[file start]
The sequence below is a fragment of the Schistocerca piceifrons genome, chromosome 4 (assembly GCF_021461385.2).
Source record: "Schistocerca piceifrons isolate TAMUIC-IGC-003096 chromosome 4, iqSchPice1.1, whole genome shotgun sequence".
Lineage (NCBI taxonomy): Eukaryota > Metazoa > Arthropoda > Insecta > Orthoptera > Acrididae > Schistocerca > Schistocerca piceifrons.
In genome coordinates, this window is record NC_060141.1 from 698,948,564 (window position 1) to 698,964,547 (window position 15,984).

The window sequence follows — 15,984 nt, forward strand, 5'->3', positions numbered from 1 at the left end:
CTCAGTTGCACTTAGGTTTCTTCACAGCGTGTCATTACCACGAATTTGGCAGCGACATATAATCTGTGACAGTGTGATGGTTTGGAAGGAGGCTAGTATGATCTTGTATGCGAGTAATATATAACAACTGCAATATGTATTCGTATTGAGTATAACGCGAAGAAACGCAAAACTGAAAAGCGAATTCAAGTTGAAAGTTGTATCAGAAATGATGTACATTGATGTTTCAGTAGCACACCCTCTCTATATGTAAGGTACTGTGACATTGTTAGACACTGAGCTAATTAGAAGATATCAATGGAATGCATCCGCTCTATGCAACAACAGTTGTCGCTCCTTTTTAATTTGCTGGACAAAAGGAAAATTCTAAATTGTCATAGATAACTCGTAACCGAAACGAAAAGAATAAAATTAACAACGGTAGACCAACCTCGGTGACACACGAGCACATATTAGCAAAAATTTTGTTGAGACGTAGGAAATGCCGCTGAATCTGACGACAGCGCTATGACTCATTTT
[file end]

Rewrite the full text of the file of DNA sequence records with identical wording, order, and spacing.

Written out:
The sequence below is a fragment of the Schistocerca piceifrons genome, chromosome 4 (assembly GCF_021461385.2).
Source record: "Schistocerca piceifrons isolate TAMUIC-IGC-003096 chromosome 4, iqSchPice1.1, whole genome shotgun sequence".
Lineage (NCBI taxonomy): Eukaryota > Metazoa > Arthropoda > Insecta > Orthoptera > Acrididae > Schistocerca > Schistocerca piceifrons.
In genome coordinates, this window is record NC_060141.1 from 698,948,564 (window position 1) to 698,964,547 (window position 15,984).

The window sequence follows — 15,984 nt, forward strand, 5'->3', positions numbered from 1 at the left end:
CTCAGTTGCACTTAGGTTTCTTCACAGCGTGTCATTACCACGAATTTGGCAGCGACATATAATCTGTGACAGTGTGATGGTTTGGAAGGAGGCTAGTATGATCTTGTATGCGAGTAATATATAACAACTGCAATATGTATTCGTATTGAGTATAACGCGAAGAAACGCAAAACTGAAAAGCGAATTCAAGTTGAAAGTTGTATCAGAAATGATGTACATTGATGTTTCAGTAGCACACCCTCTCTATATGTAAGGTACTGTGACATTGTTAGACACTGAGCTAATTAGAAGATATCAATGGAATGCATCCGCTCTATGCAACAACAGTTGTCGCTCCTTTTTAATTTGCTGGACAAAAGGAAAATTCTAAATTGTCATAGATAACTCGTAACCGAAACGAAAAGAATAAAATTAACAACGGTAGACCAACCTCGGTGACACACGAGCACATATTAGCAAAAATTTTGTTGAGACGTAGGAAATGCCGCTGAATCTGACGACAGCGCTATGACTCATTTT